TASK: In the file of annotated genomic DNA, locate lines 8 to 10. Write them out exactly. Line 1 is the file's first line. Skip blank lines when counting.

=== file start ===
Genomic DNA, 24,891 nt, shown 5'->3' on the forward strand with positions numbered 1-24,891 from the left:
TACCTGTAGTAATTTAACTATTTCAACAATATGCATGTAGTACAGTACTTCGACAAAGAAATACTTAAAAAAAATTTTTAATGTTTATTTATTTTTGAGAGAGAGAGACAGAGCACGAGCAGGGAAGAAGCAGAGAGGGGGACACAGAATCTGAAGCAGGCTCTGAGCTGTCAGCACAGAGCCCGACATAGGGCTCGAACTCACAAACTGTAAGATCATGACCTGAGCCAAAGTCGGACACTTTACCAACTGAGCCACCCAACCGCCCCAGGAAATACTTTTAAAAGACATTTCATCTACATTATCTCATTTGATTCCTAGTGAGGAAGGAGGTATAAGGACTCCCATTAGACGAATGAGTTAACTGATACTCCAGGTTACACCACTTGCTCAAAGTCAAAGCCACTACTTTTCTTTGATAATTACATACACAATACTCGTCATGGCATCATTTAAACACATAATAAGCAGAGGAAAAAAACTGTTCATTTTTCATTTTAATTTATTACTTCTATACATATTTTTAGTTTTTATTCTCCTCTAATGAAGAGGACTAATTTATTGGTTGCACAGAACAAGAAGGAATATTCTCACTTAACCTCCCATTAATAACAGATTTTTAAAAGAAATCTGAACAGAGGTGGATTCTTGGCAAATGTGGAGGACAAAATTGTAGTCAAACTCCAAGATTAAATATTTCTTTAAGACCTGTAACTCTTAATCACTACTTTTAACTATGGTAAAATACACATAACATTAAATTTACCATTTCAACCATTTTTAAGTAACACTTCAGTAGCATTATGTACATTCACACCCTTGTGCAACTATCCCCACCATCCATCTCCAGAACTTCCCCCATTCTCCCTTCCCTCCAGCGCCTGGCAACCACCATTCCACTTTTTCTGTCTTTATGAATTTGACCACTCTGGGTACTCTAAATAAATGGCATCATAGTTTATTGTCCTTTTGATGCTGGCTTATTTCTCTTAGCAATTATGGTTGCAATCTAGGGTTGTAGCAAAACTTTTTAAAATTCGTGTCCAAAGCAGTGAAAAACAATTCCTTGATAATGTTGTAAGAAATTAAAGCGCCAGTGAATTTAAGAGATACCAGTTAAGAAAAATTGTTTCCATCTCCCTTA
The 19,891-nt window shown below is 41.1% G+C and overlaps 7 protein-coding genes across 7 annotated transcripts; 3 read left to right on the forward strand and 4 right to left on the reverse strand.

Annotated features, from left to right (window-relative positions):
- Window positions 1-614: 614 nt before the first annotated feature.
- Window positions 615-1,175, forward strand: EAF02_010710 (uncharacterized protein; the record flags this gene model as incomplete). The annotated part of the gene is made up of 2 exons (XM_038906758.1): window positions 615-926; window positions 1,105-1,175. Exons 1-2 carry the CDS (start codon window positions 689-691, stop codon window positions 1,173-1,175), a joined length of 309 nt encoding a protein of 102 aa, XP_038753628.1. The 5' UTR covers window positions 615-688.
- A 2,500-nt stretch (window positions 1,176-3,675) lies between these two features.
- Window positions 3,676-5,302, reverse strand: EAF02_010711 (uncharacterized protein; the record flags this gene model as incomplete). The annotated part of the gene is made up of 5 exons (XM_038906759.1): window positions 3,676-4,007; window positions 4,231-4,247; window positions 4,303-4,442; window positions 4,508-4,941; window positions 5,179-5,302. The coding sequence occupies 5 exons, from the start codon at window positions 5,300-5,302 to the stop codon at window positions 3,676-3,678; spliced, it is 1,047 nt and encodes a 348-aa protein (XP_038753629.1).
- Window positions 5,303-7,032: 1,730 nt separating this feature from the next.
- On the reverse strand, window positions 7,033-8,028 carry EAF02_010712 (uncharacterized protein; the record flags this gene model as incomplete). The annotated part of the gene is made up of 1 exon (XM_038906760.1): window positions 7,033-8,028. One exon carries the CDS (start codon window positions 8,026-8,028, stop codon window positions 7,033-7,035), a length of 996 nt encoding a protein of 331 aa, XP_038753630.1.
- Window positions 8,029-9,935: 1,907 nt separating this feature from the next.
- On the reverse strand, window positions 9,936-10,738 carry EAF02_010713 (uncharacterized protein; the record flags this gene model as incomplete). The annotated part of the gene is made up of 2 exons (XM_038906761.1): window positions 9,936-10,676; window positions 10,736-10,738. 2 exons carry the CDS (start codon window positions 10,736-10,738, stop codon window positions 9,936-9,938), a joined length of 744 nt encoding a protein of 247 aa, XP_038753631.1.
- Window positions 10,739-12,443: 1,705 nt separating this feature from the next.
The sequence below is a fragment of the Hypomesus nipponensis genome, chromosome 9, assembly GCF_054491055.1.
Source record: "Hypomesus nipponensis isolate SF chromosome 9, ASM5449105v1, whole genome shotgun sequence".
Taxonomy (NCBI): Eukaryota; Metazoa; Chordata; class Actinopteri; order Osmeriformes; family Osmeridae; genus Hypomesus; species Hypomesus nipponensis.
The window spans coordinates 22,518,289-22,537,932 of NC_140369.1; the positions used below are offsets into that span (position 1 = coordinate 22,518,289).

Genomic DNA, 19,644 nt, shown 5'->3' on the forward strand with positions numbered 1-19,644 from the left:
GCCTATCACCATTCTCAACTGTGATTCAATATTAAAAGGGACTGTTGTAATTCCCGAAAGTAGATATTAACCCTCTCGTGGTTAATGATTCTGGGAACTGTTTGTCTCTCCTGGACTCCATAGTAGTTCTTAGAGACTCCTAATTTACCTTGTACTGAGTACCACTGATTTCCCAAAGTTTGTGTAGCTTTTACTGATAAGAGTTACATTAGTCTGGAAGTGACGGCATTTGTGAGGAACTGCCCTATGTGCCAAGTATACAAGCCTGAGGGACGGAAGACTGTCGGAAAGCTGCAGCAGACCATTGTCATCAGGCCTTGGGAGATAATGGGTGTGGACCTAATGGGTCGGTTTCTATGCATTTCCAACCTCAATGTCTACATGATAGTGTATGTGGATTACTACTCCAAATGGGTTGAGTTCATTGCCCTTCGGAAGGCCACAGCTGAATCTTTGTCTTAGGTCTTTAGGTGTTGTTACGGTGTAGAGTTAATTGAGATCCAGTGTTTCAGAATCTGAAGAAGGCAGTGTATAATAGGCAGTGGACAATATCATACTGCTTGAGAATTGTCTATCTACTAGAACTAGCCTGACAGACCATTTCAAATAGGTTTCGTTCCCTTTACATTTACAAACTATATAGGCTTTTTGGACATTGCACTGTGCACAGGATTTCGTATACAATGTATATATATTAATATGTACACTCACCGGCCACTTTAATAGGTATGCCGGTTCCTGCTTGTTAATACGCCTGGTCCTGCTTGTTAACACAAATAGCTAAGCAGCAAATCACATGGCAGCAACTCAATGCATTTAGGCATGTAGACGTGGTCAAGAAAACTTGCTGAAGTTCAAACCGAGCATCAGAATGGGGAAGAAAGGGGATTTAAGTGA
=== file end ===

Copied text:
- Window positions 3,676-5,302, reverse strand: EAF02_010711 (uncharacterized protein; the record flags this gene model as incomplete). The annotated part of the gene is made up of 5 exons (XM_038906759.1): window positions 3,676-4,007; window positions 4,231-4,247; window positions 4,303-4,442; window positions 4,508-4,941; window positions 5,179-5,302. The coding sequence occupies 5 exons, from the start codon at window positions 5,300-5,302 to the stop codon at window positions 3,676-3,678; spliced, it is 1,047 nt and encodes a 348-aa protein (XP_038753629.1).
- Window positions 5,303-7,032: 1,730 nt separating this feature from the next.
- On the reverse strand, window positions 7,033-8,028 carry EAF02_010712 (uncharacterized protein; the record flags this gene model as incomplete). The annotated part of the gene is made up of 1 exon (XM_038906760.1): window positions 7,033-8,028. One exon carries the CDS (start codon window positions 8,026-8,028, stop codon window positions 7,033-7,035), a length of 996 nt encoding a protein of 331 aa, XP_038753630.1.